But on every objective level, what Laas has said breaks the bond between Odo and the Solids. Only an irrational decision, brought on by emotion, acts to restrain his following the inevitable, and what will be becomes the only possible outcome. Very powerful stuff indeed.

Two more thoughts: at the height of the extradition crisis, Quark, of all people, comes to Odo to give him a very effective speech defining the genetic predisposition of humanoid lifeforms to trust only that which is like them. It could read like a defence of racism, although it’s not presented as a justification but rather as an evolutionary given, as impossible to fight as is the Changeling nature to try all forms. It’s cold, its practical, and it gains from coming from Quark (little though I want to acknowledge that), both in the Ferenghi’s status as unsentimental, and in it being Odo’s longest-lasting enemy who attempts to let him down easy.

And there’s a whacking great plothole in the midst of things when Kira, gaving switched off the containment field to let Laas out of his holding cell, and given him specific instructions on how to get off-station without being detected, tells Sisko that he turned into some kind of plasma form that forced its way out, without so much as the slightest suggestion of her tongue being in her cheek, and Sisko doesn’t call up the surveillance tapes to prove her a liar, because there are none, in a cell block, and yeah, right, sure.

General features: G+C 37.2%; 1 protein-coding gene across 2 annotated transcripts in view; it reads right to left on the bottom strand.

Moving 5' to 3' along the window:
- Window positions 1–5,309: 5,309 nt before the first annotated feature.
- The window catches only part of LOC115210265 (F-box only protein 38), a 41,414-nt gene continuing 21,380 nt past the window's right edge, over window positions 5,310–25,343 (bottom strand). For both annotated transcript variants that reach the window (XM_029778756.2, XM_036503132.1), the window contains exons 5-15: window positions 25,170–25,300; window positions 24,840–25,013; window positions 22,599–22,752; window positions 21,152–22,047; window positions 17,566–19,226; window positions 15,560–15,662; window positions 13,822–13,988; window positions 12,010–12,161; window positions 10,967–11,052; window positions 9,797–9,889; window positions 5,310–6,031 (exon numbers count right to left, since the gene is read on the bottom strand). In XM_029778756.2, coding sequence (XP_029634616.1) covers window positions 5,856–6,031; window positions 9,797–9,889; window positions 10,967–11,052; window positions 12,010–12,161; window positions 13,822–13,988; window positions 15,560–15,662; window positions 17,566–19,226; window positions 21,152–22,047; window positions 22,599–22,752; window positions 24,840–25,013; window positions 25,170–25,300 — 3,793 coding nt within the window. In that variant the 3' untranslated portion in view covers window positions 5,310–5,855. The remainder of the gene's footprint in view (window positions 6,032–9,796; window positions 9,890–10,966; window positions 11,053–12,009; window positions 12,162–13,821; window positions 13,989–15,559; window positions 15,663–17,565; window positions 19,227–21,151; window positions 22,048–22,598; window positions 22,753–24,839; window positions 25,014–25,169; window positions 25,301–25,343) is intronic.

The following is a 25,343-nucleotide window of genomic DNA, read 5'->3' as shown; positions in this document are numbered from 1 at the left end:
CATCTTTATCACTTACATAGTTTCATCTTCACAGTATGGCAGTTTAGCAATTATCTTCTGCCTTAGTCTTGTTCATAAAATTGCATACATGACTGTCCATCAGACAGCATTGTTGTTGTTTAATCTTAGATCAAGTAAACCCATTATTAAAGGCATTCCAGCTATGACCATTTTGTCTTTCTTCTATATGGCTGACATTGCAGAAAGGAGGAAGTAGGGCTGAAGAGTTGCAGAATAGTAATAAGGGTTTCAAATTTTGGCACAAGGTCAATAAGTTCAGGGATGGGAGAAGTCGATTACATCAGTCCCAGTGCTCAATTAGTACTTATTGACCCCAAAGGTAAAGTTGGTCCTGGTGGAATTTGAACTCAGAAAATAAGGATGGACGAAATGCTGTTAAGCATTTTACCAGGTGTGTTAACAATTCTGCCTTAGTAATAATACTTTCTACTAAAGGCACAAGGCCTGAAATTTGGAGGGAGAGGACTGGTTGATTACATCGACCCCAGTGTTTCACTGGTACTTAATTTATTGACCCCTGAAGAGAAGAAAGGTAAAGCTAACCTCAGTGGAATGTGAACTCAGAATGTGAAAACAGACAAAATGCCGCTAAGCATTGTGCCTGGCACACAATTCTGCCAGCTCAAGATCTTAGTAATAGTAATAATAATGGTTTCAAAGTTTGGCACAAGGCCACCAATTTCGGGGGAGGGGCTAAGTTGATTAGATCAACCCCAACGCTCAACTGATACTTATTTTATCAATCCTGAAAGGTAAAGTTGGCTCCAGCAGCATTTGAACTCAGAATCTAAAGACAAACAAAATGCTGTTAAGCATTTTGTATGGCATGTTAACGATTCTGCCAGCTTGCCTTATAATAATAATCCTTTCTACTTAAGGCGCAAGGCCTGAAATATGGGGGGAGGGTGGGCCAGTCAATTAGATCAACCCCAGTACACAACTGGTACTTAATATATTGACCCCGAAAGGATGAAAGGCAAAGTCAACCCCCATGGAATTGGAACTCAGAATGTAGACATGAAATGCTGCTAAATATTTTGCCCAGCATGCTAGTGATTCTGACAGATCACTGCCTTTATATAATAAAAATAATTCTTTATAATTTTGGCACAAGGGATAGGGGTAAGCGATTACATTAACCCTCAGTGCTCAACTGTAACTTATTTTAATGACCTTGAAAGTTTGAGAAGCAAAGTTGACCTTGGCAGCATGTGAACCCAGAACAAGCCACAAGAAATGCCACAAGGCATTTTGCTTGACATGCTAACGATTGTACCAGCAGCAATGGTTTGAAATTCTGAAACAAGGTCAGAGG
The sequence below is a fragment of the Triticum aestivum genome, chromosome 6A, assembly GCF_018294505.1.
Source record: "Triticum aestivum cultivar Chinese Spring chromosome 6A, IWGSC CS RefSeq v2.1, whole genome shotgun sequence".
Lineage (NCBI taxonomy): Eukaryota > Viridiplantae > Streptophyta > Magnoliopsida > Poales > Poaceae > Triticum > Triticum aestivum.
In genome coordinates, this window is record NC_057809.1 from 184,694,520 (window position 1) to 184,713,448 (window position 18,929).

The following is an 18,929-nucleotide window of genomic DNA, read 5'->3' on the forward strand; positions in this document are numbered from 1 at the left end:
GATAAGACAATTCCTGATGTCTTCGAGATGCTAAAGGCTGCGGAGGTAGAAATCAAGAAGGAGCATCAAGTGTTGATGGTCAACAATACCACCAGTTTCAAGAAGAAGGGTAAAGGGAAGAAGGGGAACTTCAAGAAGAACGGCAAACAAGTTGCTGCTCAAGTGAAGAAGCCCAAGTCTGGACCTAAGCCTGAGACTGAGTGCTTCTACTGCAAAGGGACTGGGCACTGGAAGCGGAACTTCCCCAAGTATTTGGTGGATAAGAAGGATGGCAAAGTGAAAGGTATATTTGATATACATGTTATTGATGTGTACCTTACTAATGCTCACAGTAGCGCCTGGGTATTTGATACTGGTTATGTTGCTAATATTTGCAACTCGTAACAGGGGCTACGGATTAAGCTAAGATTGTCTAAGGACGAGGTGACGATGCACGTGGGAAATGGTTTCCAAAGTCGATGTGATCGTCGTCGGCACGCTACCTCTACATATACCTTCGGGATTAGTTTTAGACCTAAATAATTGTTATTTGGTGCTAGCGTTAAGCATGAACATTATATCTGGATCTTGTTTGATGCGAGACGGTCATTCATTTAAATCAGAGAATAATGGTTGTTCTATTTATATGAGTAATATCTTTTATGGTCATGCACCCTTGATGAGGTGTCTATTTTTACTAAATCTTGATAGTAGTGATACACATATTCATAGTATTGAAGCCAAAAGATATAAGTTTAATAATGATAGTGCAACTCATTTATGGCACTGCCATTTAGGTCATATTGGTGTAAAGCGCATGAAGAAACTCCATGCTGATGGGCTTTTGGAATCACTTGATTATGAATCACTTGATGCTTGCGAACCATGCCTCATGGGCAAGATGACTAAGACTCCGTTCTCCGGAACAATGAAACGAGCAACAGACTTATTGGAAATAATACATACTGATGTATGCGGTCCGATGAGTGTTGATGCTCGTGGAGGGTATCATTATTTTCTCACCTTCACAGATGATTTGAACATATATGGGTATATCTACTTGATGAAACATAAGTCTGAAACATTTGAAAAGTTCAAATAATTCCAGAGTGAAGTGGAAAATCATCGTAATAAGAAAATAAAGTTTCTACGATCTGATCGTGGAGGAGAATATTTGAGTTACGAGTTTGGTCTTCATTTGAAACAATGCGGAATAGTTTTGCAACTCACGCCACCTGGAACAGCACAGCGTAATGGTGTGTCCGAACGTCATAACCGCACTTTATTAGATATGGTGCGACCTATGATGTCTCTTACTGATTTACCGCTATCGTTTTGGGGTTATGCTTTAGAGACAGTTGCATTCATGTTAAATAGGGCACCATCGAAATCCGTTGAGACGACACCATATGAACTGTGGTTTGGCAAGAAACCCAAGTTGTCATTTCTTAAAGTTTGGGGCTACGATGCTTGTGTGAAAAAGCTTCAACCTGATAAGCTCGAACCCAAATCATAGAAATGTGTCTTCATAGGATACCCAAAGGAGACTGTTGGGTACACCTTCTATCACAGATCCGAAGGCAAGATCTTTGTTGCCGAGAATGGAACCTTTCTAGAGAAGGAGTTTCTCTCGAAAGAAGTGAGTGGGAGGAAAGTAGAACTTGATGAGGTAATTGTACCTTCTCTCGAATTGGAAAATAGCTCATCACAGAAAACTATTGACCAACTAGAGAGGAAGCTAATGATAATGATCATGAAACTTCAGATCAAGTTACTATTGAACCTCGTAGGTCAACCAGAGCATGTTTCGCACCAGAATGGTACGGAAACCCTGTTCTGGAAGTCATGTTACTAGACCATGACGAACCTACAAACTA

Just because an episode is a great success doesn’t mean we can shut our eyes to blatant plot-fudges like this.

4 thoughts on “Deep Space Nine: s07 e14- Chimera

  1. Agreed a very solid episode and probably one that gets overlooked for where it is. They tried to tie in with the ongoing events, but like several others this is one that might have been stronger, or at least felt stronger a few seasons earlier.

  2. Yeah. The knowledge of the end game sequence is spoiling these last few standalones, which have the sense of being along lines that have to be crammed in before it’s too late. ‘Chimera’ is badly served by this.

  3. Truly a wonderful outing. I choose not to blame it for the strange pacing of Season 7. All of the story’s beats land very well. Really, Odo/Kira stories tend to be some of the strongest in the series. This one is no exception. Yeah, Laas delivers some stinging criticisms of the Starfleet characters on this show, and they are justified despite Laas himself being an unpleasant fellow. That actually strengthens the point this episode makes.

    And yeah, aside from the ‘no security camera’ thing, Odo better find Laas quick. Otherwise he’s going to die of that disease that Section 31 engineered.

    1. I did say it was an excellent episode. And if there were any pacing issues with season 7, they were not because of episodes like this, but rather the long resolution, that extended backwards into affecting the remaining standalones.